The World Cup Is Heating Up: What You Need to Know to Watch Tonight’s Game
You can't escape the buzz over the FIFA Women’s World Cup 2015 action right now — even Tom Hanks is a fan. But if you're new to soccer, it's not too late to get caught up. Here's everything you need to know so you can head to the bar tonight ready to cheer for Team USA.
Where the USWNT Stands Now
A Tuesday night win against Nigeria in Vancouver left Team USA the winners in Group D (also known as the "Group of Death"). Now they're taking on the third-place finisher from Group F, Columbia, tonight at 8 p.m. ET. The South American team upset France, winning 2-0 during an earlier match. If Team USA wins tonight, they'll advance to the quarterfinals against China.
Our History at the World Cup
The women's team have a long history as contenders for the Cup. We won in 1991 and 1999; took third place in 1995, 2003 and 2007. In 2011, we fell just short of the win to Japan and became runners-up.
Other Contending Teams
This year Germany, Japan and France are our biggest competition.
Team USA Players to Watch
Alex Morgan (13): She’s a speedy and aggressive striker for the USWNT. She was the youngest player on the 2011 team and scored in the final against Japan. She was part of the gold medal team in the 2012 Olympics. A bone bruise injury made her a bit of a question mark at the beginning of the tournament, but she’s been playing well, and you can bet she’ll be aiming for a goal in tonight’s match.
Christie Rampone (3): This 39-year-old defender for the USWNT made her first appearance of the tournament in Tuesday’s match against Nigeria, becoming the oldest player to step on the field in a Women’s World Cup match. She’s a veteran on the team, a captain and mother of two. She’s won the cup before (in 1999) and has racked up three Olympic gold medals.
Megan Rapinoe (15): Just look for the platinum blonde pixie cut flying down the field. This midfielder/forward has gotten a lot of attention lately for being the spunky player the US team needs right now. She has impeccable instinct and technical ability. An injury put her on the sidelines for 2006-07, but she was back as a crucial player in the US’s runner-up finish in the 2011 World Cup.
Each team will have 11 players on the field at a time. Game time consists of two 45-minute halves plus overtime. If a tie still remains after 120 minutes of play, a penalty shootout will determine the winner. A penalty shootout involves five different players from each team kicking at the opposing goalkeeper one at a time from 12 yards out with all other players behind the 18-yard box. The team that scores the most out of these kicks is the winner.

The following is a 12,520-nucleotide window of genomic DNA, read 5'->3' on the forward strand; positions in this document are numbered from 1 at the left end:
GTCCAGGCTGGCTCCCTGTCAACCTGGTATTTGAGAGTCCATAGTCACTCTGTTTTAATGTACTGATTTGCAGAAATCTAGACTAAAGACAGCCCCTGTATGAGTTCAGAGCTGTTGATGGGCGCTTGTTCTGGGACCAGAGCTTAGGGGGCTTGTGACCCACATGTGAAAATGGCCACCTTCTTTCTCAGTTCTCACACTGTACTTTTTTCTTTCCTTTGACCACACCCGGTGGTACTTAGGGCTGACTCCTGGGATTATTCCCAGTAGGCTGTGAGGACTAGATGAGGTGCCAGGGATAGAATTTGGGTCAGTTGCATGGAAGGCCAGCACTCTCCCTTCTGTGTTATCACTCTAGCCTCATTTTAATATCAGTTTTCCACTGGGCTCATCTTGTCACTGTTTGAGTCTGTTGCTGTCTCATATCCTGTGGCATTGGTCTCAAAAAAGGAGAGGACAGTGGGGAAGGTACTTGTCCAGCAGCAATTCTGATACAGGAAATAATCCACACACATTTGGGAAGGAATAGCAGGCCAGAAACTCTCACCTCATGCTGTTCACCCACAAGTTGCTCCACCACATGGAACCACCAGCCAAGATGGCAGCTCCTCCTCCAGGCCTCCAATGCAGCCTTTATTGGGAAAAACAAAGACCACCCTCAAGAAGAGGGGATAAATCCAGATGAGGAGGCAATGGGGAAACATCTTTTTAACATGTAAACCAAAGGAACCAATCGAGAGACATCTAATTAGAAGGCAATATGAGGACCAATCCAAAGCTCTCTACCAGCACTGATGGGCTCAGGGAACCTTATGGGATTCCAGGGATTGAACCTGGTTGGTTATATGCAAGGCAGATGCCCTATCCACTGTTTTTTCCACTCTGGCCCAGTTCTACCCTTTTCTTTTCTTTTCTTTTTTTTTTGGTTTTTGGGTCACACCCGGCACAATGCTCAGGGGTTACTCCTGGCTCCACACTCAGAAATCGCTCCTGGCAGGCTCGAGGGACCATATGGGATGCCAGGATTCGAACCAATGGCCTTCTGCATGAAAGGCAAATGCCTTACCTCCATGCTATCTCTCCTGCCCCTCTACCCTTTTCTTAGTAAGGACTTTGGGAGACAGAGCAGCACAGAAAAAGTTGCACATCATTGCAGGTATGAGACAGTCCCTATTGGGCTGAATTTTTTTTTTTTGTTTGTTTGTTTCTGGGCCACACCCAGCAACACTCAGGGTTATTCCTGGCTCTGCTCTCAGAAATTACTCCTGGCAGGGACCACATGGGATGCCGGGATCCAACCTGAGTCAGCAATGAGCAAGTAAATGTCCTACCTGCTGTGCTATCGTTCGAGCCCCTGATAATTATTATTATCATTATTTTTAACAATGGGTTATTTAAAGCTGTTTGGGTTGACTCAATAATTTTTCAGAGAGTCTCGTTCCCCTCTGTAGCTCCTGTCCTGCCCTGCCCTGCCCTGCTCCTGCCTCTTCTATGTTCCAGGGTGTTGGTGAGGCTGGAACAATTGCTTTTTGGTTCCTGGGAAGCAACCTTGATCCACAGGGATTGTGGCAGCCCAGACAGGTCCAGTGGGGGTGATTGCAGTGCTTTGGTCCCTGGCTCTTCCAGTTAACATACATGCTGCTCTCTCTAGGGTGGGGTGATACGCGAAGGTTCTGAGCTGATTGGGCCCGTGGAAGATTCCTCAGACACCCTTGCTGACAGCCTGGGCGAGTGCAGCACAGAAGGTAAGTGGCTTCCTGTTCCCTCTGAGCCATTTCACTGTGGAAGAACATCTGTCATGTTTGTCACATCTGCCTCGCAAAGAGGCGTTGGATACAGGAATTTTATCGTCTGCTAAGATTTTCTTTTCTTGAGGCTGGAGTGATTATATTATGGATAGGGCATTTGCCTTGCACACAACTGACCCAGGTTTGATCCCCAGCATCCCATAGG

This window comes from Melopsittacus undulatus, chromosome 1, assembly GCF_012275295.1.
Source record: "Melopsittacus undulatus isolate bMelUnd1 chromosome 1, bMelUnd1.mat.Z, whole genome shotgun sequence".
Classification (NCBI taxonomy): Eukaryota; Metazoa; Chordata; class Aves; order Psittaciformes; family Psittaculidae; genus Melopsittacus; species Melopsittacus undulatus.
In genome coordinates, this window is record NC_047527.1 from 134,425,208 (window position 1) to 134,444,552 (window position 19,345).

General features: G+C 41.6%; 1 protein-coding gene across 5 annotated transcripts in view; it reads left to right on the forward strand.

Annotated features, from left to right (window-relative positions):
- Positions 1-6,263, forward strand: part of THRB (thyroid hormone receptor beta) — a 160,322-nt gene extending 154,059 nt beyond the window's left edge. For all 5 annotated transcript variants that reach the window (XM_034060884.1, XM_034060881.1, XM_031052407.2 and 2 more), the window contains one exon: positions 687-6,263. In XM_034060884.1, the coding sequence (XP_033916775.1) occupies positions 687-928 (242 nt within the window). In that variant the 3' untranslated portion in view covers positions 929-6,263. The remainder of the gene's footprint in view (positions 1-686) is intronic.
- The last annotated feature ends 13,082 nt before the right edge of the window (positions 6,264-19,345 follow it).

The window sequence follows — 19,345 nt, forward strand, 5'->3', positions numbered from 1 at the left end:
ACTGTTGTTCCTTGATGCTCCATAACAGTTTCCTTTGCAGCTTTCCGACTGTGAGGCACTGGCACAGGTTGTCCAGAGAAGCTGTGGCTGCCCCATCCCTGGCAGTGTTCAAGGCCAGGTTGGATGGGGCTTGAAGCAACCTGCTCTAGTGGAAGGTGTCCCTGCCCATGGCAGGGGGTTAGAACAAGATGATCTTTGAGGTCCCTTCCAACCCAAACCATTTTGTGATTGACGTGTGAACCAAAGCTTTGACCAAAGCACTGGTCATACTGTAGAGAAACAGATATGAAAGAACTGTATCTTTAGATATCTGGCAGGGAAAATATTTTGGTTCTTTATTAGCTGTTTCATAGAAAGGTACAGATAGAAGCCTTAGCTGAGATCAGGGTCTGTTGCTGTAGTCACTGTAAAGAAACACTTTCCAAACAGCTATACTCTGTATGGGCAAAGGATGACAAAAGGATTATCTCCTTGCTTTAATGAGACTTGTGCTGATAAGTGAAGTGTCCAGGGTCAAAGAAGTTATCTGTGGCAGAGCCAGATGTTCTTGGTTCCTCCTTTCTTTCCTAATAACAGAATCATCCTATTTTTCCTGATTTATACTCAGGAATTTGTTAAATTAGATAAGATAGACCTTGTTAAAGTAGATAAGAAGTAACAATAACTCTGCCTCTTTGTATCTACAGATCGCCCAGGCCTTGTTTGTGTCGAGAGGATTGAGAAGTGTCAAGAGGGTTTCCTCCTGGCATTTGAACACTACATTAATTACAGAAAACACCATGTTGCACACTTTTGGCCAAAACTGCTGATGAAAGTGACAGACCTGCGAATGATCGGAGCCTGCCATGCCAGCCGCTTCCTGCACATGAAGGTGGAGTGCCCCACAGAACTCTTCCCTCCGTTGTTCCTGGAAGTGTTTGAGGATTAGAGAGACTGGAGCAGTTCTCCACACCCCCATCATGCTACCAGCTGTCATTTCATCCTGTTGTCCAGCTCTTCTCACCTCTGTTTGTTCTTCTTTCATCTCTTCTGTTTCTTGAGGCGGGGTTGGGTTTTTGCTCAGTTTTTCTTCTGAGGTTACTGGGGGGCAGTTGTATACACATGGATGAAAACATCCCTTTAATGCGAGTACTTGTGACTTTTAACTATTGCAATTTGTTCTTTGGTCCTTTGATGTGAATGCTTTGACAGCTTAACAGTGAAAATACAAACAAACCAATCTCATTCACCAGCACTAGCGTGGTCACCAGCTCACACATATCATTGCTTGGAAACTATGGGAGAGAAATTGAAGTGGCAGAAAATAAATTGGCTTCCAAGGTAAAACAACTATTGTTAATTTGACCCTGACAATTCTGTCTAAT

The teams have been playing on fake turf, which has caused some issues: players had filed a lawsuit saying the artificial surface was discrimination. Players are claiming that elite men’s teams would not be required to play on this type of surface. "The achiness, taking longer to recover than on natural grass, the tendons and ligaments are, for me at least, I feel more sore after turf. It takes longer to recover from a turf field than natural grass," Alex Morgan told USA Today. The suit has just been withdrawn, but Team USA player Abby Wambach released a statement noting, “I am hopeful that the players’ willingness to contest the unequal playing fields — and the tremendous public support we received during the effort — marks the start of even greater activism to ensure fair treatment when it comes to women's sports."
Lingo to Know
Attacker: The player with the ball.
Advantage: When a team has possession of the ball and outnumbers the opponent near their goal.
Breakaway/Fast break/Counterattack: The attacker moves in fast behind the defenders, leaving only the goalkeeper to protect the goal.
Corner kick: This is a way to restart the game after a ball goes out-of-bounds. The offensive team kicks the ball inbound from the nearest corner.
Caution/Yellow Card: A card held up by the ref to warn a player of unsportsmanlike conduct. Two cards on a player may get them kicked out of a game.
Hacking: Kicking another player’s legs.
Indirect free kick: A kick given to a player for a foul by the opponent.
Service: Passing the ball.
• 7 Historical Fun Facts About the WWC
• The WWC Champs of '99: Where Are They Now?
• WWC: U.S. Victory Against Nigeria Puts Team in First Place in Group D
• Where Were You When Mia Hamm Led Team to World Cup Victory?